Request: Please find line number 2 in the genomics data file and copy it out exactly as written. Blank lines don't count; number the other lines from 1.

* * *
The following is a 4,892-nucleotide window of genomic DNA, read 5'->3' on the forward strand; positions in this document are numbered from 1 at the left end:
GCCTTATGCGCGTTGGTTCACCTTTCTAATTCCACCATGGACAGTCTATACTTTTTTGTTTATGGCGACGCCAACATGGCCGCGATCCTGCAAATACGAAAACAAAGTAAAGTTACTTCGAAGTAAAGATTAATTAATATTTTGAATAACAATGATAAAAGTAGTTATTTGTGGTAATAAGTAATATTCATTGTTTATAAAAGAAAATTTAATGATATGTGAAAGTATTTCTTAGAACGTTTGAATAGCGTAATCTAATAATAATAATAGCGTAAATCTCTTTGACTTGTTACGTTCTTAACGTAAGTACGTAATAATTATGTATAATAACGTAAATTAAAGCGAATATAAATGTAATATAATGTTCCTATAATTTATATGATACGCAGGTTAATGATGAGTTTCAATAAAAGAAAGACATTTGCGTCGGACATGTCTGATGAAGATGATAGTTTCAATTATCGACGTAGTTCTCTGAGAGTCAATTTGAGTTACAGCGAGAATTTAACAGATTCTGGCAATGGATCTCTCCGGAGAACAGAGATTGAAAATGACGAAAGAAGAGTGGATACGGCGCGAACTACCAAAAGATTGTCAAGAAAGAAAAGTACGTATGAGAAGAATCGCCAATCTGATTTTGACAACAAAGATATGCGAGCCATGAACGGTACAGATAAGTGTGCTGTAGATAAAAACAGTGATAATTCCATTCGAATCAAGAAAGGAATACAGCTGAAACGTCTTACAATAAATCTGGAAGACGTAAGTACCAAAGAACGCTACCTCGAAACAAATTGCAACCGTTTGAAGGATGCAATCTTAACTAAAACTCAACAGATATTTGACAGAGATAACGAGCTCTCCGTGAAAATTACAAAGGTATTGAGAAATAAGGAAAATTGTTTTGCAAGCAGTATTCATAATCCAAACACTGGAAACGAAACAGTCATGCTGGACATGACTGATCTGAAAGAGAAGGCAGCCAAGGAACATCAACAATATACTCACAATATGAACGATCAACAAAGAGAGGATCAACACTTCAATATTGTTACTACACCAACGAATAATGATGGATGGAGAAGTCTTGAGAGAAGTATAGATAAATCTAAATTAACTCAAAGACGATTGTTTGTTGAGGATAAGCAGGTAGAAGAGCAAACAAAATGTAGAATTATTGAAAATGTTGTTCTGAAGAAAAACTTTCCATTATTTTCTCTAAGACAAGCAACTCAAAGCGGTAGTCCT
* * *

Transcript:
GCCTTATGCGCGTTGGTTCACCTTTCTAATTCCACCATGGACAGTCTATACTTTTTTGTTTATGGCGACGCCAACATGGCCGCGATCCTGCAAATACGAAAACAAAGTAAAGTTACTTCGAAGTAAAGATTAATTAATATTTTGAATAACAATGATAAAAGTAGTTATTTGTGGTAATAAGTAATATTCATTGTTTATAAAAGAAAATTTAATGATATGTGAAAGTATTTCTTAGAACGTTTGAATAGCGTAATCTAATAATAATAATAGCGTAAATCTCTTTGACTTGTTACGTTCTTAACGTAAGTACGTAATAATTATGTATAATAACGTAAATTAAAGCGAATATAAATGTAATATAATGTTCCTATAATTTATATGATACGCAGGTTAATGATGAGTTTCAATAAAAGAAAGACATTTGCGTCGGACATGTCTGATGAAGATGATAGTTTCAATTATCGACGTAGTTCTCTGAGAGTCAATTTGAGTTACAGCGAGAATTTAACAGATTCTGGCAATGGATCTCTCCGGAGAACAGAGATTGAAAATGACGAAAGAAGAGTGGATACGGCGCGAACTACCAAAAGATTGTCAAGAAAGAAAAGTACGTATGAGAAGAATCGCCAATCTGATTTTGACAACAAAGATATGCGAGCCATGAACGGTACAGATAAGTGTGCTGTAGATAAAAACAGTGATAATTCCATTCGAATCAAGAAAGGAATACAGCTGAAACGTCTTACAATAAATCTGGAAGACGTAAGTACCAAAGAACGCTACCTCGAAACAAATTGCAACCGTTTGAAGGATGCAATCTTAACTAAAACTCAACAGATATTTGACAGAGATAACGAGCTCTCCGTGAAAATTACAAAGGTATTGAGAAATAAGGAAAATTGTTTTGCAAGCAGTATTCATAATCCAAACACTGGAAACGAAACAGTCATGCTGGACATGACTGATCTGAAAGAGAAGGCAGCCAAGGAACATCAACAATATACTCACAATATGAACGATCAACAAAGAGAGGATCAACACTTCAATATTGTTACTACACCAACGAATAATGATGGATGGAGAAGTCTTGAGAGAAGTATAGATAAATCTAAATTAACTCAAAGACGATTGTTTGTTGAGGATAAGCAGGTAGAAGAGCAAACAAAATGTAGAATTATTGAAAATGTTGTTCTGAAGAAAAACTTTCCATTATTTTCTCTAAGACAAGCAACTCAAAGCGGTAGTCCT